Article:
The news that Zac Brown is jumping to SESAC feels like a next door neighbor just told me he's moving to a new neighborhood = a reminder to every broadcaster that it's unwise to try do without any of the licensing representatives (as if you didn't know that already).
Since K.T. Oslin and long before her, C. W. McCall, have produced must play songs to country radio which have been licensed by SESAC.
It gets expensive if you get caught playing music you don't have rights to.
As D-C-based media attorney David Oxenford writes:
There are obviously important and complicated issues that will be considered. Will anything happen at the end of the day? It will no doubt be a long and contentious process – one that may also be affected by the proposed Congressional omnibus music licensing bill. There is much to review, and much to consider – and all music services need to watch and stay involved as this process develops.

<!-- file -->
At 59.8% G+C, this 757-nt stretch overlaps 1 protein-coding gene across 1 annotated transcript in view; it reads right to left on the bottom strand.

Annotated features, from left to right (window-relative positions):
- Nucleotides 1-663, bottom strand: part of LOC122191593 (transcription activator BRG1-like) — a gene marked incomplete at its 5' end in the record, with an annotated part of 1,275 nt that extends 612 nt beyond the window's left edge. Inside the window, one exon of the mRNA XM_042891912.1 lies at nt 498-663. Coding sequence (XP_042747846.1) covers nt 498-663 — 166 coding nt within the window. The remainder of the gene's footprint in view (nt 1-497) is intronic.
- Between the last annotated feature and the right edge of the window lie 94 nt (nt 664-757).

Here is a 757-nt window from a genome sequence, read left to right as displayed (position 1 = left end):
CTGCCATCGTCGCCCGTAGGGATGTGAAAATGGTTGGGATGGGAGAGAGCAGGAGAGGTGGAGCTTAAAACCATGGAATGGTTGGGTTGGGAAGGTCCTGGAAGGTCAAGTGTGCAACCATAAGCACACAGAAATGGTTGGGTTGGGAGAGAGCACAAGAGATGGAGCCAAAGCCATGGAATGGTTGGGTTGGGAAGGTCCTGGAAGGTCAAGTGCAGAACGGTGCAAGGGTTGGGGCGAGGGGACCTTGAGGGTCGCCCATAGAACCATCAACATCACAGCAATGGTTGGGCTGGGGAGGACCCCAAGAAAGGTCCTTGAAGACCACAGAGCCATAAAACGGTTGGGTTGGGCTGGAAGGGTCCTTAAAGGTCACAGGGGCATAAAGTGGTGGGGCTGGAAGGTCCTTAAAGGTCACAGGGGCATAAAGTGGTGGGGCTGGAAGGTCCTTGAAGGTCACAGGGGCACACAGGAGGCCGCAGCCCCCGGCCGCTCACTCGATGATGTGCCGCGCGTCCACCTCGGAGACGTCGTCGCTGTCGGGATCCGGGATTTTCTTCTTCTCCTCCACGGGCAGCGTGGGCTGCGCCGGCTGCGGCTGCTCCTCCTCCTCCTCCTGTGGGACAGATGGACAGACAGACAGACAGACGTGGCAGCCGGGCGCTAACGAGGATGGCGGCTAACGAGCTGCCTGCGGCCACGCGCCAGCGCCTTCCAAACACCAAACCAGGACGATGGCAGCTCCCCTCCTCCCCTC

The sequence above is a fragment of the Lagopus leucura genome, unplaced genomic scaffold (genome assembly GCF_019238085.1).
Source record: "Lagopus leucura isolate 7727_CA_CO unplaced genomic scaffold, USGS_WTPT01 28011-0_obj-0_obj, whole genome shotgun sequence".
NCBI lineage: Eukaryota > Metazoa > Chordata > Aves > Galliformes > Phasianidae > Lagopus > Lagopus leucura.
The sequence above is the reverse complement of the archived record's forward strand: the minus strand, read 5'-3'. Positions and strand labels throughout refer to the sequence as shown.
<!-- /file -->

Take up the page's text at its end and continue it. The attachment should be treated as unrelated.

ASCAP and BMI also want the right to do more than simply license the public performance rights for musical compositions – looking to be able to license rights to sych right (e.g. when a song is used in a commercial or movie production) or rights to reproduction (the mechanical rights necessary for a download or an on-demand music service). Having the ability to bundle these rights might make ASCAP and BMI more attractive to many publishers, and to many services looking for that one-stop shop for music rights. But, giving these companies more control over music could be seen as an increase in their market power, necessitating the continuation and strengthening of the consent decrees.
If you'd like a complete primer on the issues and the organizations involved, click here. In fact, David Ross is writing a book on it.
Meanwhile, with a major superstar now on SESAC, it's a reminder that when it comes to music rights, nothing is consistent but change.
Stay abreast of the issues from radio's point-of-view.
More than ever NAB needs radio's support.